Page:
‘I Live in the Same Space as You’: As Districts Nationwide Struggle With Diversity, How One L.A. School Network Is Recruiting Teachers Who Look Like the Classrooms They LeadByBrendan Lowe
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Each year, on the first day of school at KIPP Academy of Opportunity in South Los Angeles, teacher Kasi Moore-Watts has a reliable way of getting her students’ attention.
Her mom was on drugs, Moore-Watts tells them, and her grandparents raised her. When she shares her background with students, she said, she sees “heads that might’ve been hidden under a hoodie kind of pop out and be like, ‘That’s my story, too.’”
Moore-Watts grew up seven miles from the middle school, and after eight years of teaching at private Catholic schools in greater Los Angeles, she sought to return. This made her an appealing candidate when a friend of a friend shared her résumé with the school’s then-principal.
Moore-Watts did a phone interview with the principal on a Tuesday, a demo lesson on Wednesday, and by that Wednesday afternoon, she had an offer.
“She called me a unicorn,” Moore-Watts said.
Moore-Watts’s hiring experience speaks both to the scarcity of high-quality black and Latino teaching candidates and to the eagerness with which KIPP-LA and schools across the country are seeking them out. Nationally, whites now make up less than 50 percent of K-12 students but more than 75 percent of the teachers. A quarter of public school students are Latino, but only 8 percent of teachers identify that way. Black and Latino males make up just 2 percent of K-12 teachers.
But as research increasingly shows that students’ academic performance, graduation rates, and persistence through school all improve when they have teachers who share their background, increasing teacher diversity has become a cause strong enough to unite the American Federation of Teachers, Teach for America, and the U.S. Department of Education. A study released last year by the Institute of Labor Economics found that “assigning a black male to a black teacher in the third, fourth, or fifth grades significantly reduces the probability that [the student] drops out of high school, particularly among the most economically disadvantaged black males.”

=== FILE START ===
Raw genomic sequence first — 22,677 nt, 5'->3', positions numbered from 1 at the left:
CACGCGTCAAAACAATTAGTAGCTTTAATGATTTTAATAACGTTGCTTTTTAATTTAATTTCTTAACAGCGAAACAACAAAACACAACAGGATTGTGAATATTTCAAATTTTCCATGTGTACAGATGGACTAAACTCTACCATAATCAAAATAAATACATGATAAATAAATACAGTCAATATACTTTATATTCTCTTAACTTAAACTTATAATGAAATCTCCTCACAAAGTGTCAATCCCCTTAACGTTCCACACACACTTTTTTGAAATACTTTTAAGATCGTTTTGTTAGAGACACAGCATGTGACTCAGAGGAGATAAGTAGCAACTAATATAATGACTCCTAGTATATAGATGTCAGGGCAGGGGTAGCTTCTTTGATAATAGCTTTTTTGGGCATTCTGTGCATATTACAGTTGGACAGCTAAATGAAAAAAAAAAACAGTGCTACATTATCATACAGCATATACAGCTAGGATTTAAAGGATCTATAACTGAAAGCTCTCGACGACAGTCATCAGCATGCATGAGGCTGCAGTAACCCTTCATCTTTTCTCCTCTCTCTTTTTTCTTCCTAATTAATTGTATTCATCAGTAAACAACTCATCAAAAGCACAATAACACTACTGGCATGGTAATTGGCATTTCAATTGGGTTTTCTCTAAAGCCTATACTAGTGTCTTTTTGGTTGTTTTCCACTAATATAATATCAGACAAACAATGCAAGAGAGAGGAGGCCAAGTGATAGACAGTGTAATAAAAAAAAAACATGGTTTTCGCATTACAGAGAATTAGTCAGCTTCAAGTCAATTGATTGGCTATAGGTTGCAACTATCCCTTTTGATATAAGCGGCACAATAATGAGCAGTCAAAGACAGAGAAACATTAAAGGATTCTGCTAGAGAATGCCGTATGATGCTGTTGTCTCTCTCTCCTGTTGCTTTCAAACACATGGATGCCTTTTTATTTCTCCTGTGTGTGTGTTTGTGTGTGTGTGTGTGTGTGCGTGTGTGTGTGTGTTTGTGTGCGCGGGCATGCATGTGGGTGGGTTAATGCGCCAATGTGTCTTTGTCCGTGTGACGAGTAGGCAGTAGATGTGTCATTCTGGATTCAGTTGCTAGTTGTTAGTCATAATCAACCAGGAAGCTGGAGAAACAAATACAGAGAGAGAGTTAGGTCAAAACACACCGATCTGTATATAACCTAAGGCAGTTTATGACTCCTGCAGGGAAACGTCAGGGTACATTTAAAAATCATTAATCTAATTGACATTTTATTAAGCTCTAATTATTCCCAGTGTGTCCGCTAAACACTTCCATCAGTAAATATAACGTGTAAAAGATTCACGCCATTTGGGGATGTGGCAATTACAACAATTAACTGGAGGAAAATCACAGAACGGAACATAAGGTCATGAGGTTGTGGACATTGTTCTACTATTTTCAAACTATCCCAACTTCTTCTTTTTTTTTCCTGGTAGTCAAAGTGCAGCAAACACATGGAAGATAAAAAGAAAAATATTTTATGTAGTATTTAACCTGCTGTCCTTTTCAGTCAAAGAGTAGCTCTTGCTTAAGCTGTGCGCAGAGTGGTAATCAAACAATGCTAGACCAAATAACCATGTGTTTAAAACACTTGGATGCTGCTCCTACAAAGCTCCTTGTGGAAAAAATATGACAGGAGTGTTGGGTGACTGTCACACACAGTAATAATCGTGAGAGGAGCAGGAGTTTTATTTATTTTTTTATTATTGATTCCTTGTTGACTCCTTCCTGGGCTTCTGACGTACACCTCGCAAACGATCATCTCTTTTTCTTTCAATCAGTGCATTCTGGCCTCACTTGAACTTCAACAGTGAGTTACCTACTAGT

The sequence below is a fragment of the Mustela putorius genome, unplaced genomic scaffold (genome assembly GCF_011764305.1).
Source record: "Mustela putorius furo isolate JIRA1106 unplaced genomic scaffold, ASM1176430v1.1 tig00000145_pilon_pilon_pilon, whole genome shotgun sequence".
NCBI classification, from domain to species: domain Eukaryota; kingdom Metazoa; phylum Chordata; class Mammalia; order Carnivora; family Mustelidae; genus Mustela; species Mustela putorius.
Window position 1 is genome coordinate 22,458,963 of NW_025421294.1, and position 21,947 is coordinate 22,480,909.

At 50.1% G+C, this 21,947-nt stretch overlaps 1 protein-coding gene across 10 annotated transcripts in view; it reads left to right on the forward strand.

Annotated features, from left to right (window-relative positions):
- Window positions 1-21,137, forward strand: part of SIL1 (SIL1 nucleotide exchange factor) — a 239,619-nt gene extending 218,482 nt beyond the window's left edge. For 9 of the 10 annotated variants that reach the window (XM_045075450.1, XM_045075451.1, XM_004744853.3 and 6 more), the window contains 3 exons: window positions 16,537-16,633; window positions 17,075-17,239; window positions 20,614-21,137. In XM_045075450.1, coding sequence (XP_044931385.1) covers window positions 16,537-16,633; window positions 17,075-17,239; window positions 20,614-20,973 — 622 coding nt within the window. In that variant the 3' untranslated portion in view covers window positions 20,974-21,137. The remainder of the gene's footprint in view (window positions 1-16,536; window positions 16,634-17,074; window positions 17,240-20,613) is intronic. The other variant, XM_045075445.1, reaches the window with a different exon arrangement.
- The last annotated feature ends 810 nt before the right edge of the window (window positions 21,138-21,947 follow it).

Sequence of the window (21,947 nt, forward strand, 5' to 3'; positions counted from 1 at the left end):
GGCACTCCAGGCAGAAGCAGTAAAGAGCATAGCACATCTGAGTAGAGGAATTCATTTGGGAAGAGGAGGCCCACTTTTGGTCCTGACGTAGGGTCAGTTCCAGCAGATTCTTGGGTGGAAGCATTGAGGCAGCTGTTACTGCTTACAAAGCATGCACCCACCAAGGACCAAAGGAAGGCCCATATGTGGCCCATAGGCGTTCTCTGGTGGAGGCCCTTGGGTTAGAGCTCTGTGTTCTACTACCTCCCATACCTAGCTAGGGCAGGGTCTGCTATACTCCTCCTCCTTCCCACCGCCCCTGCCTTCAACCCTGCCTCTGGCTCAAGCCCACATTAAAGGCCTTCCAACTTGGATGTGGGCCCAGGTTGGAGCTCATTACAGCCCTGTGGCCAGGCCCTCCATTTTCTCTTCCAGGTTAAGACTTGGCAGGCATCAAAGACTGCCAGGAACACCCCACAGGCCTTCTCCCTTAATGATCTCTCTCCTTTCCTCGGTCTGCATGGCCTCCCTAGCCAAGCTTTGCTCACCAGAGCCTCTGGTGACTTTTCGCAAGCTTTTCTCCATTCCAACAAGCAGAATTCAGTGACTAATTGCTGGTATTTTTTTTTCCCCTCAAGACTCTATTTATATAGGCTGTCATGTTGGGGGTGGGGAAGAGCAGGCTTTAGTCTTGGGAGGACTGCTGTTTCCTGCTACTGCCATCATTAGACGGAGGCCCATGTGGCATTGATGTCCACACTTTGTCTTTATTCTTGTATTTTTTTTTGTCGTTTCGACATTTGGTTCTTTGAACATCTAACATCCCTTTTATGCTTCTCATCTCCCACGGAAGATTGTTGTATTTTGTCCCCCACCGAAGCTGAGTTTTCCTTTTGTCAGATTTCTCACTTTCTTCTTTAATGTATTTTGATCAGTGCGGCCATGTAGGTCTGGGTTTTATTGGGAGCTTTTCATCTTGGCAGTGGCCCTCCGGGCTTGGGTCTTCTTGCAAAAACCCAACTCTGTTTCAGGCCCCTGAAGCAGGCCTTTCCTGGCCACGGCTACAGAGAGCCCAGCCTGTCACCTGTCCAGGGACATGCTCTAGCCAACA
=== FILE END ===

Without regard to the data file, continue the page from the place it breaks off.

In the midst of a national teacher shortage, this accumulation of evidence has resulted in schools across the country pushing to attract more black and Latino teachers, especially those who hail from communities close to their would-be schools.
Help from TFA
Promoting diversity is not a new strategy for KIPP-LA, but it has doubled down on it in recent years. Since 2016, KIPP-LA has created a standalone team focusing on recruitment, credentialing, and performance management, and expanded it from one person to nine. The team has led an aggressive marketing and recruitment campaign, putting particular emphasis on referrals from current teachers of color and on its partnership with Teach for America (TFA), which has nearly tripled the number of new teachers placed with KIPP-LA.
For the 2017-18 school year, 40 percent of KIPP-LA’s 368 teachers identify as Latino and 17 percent identify as African-American or black.
“I was almost in culture shock myself to see all of the people of color,” said Moore-Watts. “The principal was an Asian woman. One dean was an African-American man. The other dean was a Latina woman. This is not what I’ve ever seen in my eight years of being in education.”
Emily Fizer, a biracial, trilingual TFA alumna, serves as the network’s senior manager of talent acquisition. She identifies as half Korean and half white, but she did not have a single Asian teacher until she got to college. As recent reports have highlighted how minority candidates fall through the cracks at each step of the hiring process, Fizer conducts regular reviews of the race, ethnicity, and geographic backgrounds of KIPP-LA’s applicants and its hires.
“It would be a problem if we saw a diverse pool of candidates but our actual hires did not represent that,” she said.
As a result, most school leaders and all of the new talent team went through professional development that involved testing for implicit biases and learning how to be an inclusive organization. After the training, for example, KIPP-LA changed the evaluation criteria it uses for hiring, retention, and promotion, removing those competencies that could be susceptible to bias, such as professionalism, which, Fizer said, is “very, very broad.”
“During an in-person interview, a school leader might assume that the candidate needs to bring printed copies of their résumé, and if they don’t, someone could potentially think they’re not exhibiting professionalism because they did not come prepared,” she said. But, Fizer asked, what if a low-income candidate could not afford a printer?
To lower other barriers to entry, KIPP-LA provides up to $7,000 in aid to support new and out-of-state teachers with earning a teacher credential in California, and provides free access to a home-finding service. Salaries at KIPP-LA, according to documentation shared with prospective teachers, are “competitive above regional market rate.”